Of the 10 largest institutions holding Yahoo! stock, I spoke with eight. Most portfolio managers covering the company or governance officers already were aware of some of my arguments about the company before I spoke to them on the phone.

BGI was one of the two institutions better protected than Fort Knox in terms of being open to discussing the issues that Yahoo! was facing. I first called BGI's San Francisco office and asked to speak to Mr. Friedman. I was told that he was no longer with the firm. I asked to speak with people on his team. The receptionist seemed confused and said that such a team wasn't in place. After calling again and asking to speak to someone responsible for voting BGI's shares, I was put to a woman's voice mail. I never received a return call.

One last attempt and voice mail message also were unsuccessful in at least having a discussion about the issues at play in the vote. Based on these interactions with the firm, I assumed no governance team existed at BGI (which I understand now is not the case; they were just simply difficult to get in touch with). Maybe I was just unlucky in my phone calls. However, at eight of the other top 10 holders of Yahoo!'s stock, who presumably were just as busy as BGI in determining how to vote their shares, I found it very easy to engage in a discussion.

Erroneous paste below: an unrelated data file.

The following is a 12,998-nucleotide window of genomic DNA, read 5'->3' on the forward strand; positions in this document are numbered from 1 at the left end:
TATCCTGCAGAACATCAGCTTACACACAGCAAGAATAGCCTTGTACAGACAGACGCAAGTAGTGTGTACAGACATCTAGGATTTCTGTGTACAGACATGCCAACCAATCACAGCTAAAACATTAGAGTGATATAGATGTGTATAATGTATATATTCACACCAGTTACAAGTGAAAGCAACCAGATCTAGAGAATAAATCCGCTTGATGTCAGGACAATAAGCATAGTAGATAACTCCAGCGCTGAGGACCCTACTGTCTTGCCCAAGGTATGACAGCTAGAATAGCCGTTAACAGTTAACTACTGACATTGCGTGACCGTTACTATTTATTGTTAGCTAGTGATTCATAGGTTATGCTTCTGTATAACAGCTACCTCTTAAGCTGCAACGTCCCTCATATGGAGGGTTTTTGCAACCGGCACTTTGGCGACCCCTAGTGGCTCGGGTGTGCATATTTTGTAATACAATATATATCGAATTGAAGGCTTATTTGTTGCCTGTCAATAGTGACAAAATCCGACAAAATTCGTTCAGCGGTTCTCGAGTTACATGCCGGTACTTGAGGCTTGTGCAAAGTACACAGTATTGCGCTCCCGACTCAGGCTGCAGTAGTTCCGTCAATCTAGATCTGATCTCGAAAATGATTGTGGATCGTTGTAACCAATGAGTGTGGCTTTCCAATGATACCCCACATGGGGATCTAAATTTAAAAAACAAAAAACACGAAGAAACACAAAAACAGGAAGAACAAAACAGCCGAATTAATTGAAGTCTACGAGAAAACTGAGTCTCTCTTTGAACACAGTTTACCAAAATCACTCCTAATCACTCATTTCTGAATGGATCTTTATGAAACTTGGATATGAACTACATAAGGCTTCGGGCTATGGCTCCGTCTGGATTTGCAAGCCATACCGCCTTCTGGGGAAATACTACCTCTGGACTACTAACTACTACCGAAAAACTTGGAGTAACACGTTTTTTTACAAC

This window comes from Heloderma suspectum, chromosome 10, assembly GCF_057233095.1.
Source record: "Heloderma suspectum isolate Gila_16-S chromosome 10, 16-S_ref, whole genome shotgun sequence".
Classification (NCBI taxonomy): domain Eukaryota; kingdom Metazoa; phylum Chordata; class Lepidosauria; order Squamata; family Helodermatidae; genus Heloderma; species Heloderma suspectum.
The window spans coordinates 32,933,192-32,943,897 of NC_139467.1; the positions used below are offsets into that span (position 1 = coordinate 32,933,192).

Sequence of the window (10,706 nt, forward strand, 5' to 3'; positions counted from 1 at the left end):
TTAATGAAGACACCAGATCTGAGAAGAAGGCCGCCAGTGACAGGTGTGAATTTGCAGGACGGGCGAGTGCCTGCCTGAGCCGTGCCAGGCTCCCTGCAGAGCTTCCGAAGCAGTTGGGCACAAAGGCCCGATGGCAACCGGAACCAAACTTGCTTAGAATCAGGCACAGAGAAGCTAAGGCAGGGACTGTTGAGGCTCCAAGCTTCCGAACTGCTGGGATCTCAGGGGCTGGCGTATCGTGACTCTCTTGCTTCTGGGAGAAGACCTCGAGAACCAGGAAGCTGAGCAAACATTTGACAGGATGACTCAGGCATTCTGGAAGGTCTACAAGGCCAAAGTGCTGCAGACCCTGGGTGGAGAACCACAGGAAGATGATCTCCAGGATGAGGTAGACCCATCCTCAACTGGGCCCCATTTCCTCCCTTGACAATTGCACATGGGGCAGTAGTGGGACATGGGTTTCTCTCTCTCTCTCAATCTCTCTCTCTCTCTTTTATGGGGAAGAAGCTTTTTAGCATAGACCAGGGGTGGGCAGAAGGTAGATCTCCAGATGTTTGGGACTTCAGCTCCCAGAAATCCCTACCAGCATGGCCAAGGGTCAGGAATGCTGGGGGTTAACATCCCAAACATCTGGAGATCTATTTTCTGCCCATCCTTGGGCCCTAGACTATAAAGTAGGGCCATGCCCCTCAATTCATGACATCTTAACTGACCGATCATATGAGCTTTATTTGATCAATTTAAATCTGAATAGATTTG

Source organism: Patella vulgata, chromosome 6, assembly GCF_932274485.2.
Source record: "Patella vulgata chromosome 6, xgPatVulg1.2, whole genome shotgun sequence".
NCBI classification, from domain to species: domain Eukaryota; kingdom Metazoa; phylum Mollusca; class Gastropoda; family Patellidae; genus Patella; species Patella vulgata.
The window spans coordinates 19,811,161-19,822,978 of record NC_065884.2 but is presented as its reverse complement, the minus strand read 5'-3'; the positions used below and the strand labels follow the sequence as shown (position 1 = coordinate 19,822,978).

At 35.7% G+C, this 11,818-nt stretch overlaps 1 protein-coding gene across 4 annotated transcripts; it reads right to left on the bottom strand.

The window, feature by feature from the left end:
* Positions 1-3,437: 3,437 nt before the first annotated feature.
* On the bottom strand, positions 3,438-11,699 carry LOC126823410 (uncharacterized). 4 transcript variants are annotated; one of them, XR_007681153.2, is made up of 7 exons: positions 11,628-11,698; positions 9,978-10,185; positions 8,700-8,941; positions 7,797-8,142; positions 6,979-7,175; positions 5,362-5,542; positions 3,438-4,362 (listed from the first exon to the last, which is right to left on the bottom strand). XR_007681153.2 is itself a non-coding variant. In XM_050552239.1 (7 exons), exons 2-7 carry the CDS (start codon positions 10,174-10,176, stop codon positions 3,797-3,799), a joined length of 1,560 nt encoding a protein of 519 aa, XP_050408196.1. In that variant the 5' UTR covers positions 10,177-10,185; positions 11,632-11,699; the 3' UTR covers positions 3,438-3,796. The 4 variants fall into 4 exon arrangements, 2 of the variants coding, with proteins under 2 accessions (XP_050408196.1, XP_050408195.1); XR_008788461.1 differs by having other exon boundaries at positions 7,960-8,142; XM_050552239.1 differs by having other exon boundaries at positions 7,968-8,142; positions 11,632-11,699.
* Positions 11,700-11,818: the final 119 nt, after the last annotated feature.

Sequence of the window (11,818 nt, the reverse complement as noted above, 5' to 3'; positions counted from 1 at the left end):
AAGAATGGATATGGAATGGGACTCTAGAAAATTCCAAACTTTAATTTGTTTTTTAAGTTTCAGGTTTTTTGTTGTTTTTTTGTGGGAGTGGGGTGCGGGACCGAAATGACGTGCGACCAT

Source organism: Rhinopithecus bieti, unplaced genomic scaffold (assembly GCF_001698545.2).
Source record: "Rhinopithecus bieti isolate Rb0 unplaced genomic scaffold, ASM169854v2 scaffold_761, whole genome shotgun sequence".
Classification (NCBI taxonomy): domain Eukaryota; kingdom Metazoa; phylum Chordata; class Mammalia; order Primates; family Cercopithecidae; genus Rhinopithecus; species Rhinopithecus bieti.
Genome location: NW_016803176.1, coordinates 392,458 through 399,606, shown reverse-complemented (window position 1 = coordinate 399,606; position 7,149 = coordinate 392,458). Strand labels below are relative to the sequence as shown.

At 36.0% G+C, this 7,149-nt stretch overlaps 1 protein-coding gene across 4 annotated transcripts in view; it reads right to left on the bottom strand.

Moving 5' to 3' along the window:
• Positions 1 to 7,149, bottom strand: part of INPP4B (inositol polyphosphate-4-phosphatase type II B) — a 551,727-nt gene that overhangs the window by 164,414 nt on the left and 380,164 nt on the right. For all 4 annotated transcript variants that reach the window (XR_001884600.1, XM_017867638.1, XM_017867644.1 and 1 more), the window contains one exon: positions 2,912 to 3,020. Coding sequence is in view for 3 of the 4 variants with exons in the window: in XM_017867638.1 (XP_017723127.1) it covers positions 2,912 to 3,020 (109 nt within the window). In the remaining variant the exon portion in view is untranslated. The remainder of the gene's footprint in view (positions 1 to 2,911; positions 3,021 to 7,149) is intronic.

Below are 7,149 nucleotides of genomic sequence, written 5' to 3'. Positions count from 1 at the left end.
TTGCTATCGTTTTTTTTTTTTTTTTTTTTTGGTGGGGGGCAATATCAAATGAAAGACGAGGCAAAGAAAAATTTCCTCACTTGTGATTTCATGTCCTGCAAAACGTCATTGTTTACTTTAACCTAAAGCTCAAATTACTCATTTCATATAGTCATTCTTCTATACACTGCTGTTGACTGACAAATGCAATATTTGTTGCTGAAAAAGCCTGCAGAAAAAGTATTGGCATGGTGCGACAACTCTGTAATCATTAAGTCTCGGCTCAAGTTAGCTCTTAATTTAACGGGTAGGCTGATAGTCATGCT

Corporate governance is seen by the vast majority of institutional holders as an investment that creates far more value to their clients than the cost. I'm quite sure that if clients of these large institutions knew which ones were responsibly voting their shares on the clients' behalf, and which ones were rubber-stamping votes for less effective CEOs and boards, there would be ramifications seen through large-scale transferring of assets.

That's why sites like Proxy Democracy are so important. All of these large institutions need to be held accountable for how they vote their shares on behalf of clients. These institutions also need to understand that, it's not important how often you vote, or how many people you employ in order to vote, but how you vote your shares that matters to clients.

And this brings us back to BlackRock and the new BGI. BlackRock does have a reputation for speaking up and voting in favor of shareholder-friendly matters. On the Proxy Democracy site, BlackRock's activism score was at the 41st percentile, meaning the company is about average compared with it peers in supporting pro-shareholder votes.

As Barron's pointed out last weekend, BlackRock is also known for its much more active than passive culture compared to BGI. CEO Larry Fink has said one of the great virtues of this deal is that 80% to 90% of the two firms' activities do not overlap and can be left as is. I hope Fink will look closely at how the new BGI votes its shares and steers it closer to the BlackRock model and away from the Barclays model.

If Fink does this, and I have every reason to believe he will, the new BGI has a chance to play a powerfully positive role in voting its shares in future corporate elections.

In my view, sleepy boards and managements just lost one big chip of votes that, until now, they could count on being in their back pockets. All shareholders will benefit if there is a change in philosophy at BGI.

At the time of publication, Jackson had no positions in the stocks mentioned.

Eric Jackson is founder and president of Ironfire Capital and the general partner and investment manager of Ironfire Capital US Fund LP and Ironfire Capital International Fund, Ltd.